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Windies hopes high for victory

Garth Wattley in Jamaica

Windies hopes high for victory

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It has been a round of good results for West Indies. But India also have happy memories here. Today when the Digicel Pearls Test cricket series begins at Sabina Park, both teams will be hoping to keep the good times rolling.
Home team West Indies will be the more optimistic of the two sides this morning.
Sabina is renowned for feats of outstanding Windies fast bowling and batting. India were infamous victims of the Windies pacers in the controversial fourth Test of  the 1976 tour when on an uneven strip, two Indian batsmen were forced to retire hurt; Indian captain Bishen Bedi declared his side’s first innings with six wickets down and in the second innings, five batsmen were declared “absent hurt.”
And while such a difficult strip is not expected this time, if the one prepared for last Thursday’s fifth and final One-day International is anything to go by, the Test surface will encourage the faster bowlers. Captain Darren Sammy sees opportunity for both his batsmen and bowlers to take advantage.
“So far it’s been the pitch that really suits our style,” he told the media yesterday. “We managed to restrict India to 250 in the one-day game and then the batters found it very comfortable chasing down 250, so I think with that mindset, knowing that the ball won’t be spinning so much like in the previous venues we’ve played, the batsmen will have a little more confidence going into the Test match . . . I’m expecting our batsmen to go out there and give a better show.”
West Indies have already made one change to the final XI which played in the drawn series against Pakistan, recalling fit-again opening batsman Adrian Barath. The tougher question for the selectors would have been what the bowling combination should be for this match. The expected conditions may give them greater cause to consider Fidel Edwards, so far unused in the international season. And while the final say is not his, Sammy likes the idea of extra ammunition.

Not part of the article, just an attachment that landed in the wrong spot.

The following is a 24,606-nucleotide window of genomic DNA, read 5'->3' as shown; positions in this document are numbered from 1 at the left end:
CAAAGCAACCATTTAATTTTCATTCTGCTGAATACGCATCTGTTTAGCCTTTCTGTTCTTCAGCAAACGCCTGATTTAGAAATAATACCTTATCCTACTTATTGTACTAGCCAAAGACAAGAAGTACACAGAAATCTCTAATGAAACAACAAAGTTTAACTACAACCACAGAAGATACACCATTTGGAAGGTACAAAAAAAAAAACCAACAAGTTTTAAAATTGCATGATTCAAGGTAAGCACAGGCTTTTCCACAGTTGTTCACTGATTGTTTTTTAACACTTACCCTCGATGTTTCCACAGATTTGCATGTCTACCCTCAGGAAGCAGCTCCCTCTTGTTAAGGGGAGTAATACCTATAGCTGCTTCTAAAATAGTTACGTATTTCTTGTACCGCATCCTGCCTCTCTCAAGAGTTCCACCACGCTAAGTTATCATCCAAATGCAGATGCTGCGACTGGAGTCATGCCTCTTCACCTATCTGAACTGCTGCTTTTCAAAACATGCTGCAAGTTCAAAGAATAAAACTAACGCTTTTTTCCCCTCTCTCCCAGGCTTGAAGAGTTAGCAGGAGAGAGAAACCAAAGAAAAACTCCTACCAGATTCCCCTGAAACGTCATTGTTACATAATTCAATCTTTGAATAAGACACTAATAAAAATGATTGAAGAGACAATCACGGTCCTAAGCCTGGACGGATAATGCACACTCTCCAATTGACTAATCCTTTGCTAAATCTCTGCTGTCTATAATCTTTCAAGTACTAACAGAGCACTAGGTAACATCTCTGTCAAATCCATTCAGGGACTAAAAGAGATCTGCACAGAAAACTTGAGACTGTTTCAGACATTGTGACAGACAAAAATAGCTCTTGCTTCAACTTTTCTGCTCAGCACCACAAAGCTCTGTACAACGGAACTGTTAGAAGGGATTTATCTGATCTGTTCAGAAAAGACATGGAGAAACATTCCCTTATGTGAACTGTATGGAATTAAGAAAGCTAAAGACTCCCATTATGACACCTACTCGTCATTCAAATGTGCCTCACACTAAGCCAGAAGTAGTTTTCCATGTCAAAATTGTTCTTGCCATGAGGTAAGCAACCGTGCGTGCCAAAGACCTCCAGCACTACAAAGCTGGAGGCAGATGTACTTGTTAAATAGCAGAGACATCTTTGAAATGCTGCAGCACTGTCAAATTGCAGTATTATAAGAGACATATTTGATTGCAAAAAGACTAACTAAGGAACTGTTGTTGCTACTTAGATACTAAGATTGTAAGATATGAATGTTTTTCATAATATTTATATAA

“The record speaks that when (you have) more firepower against India, you have a better chance of bowling them out . . . It’s something to consider,” he said.
Sammy’s Indian counterpart Mahendra Singh Dhoni acknowledges the potential threat of Kemar Roach, Ravi Rampaul and company, “if they can bowl at the right areas”.
But he will also be mindful that it was India, not West Indies who triumphed the last time the two sides played here. In a low-scoring match dominated by the bowlers, India won by 49 runs.
Off-spinner Harbhajan Singh got five wickets in the West Indies first innings back then, all in one five-over spell as the home side were shot out for 103. But the real hero was then skipper Rahul Dravid, whose half-centuries in both innings proved the difference between the teams.
Now 38, Dravid  and fellow veteran V.V.S. Laxman will bring experience and proven skill to the Indian line-up. However, both have been out of international cricket since the Cape Town Test against South Africa in January.
On the bowling side, India will also hope that another 2006 survivor, Munaf Patel, will be able to overcome his elbow injury and take his place in an attack that will miss the absent Zaheer Khan and Sreesanth.
As Test cricket’s No.1 team, India are expected to prove their strength in depth in this series. West Indies, with the Chris Gayle brouhaha rumbling on, are keen to prove they are in reality, a side making progress.
“Throughout this series the guys have been very professional and gone about the cause of representing the West Indies team and the last two games showed the fighting spirit, the belief in the team; so hopefully we could take that momentum into the Test match,” said Sammy yesterday.

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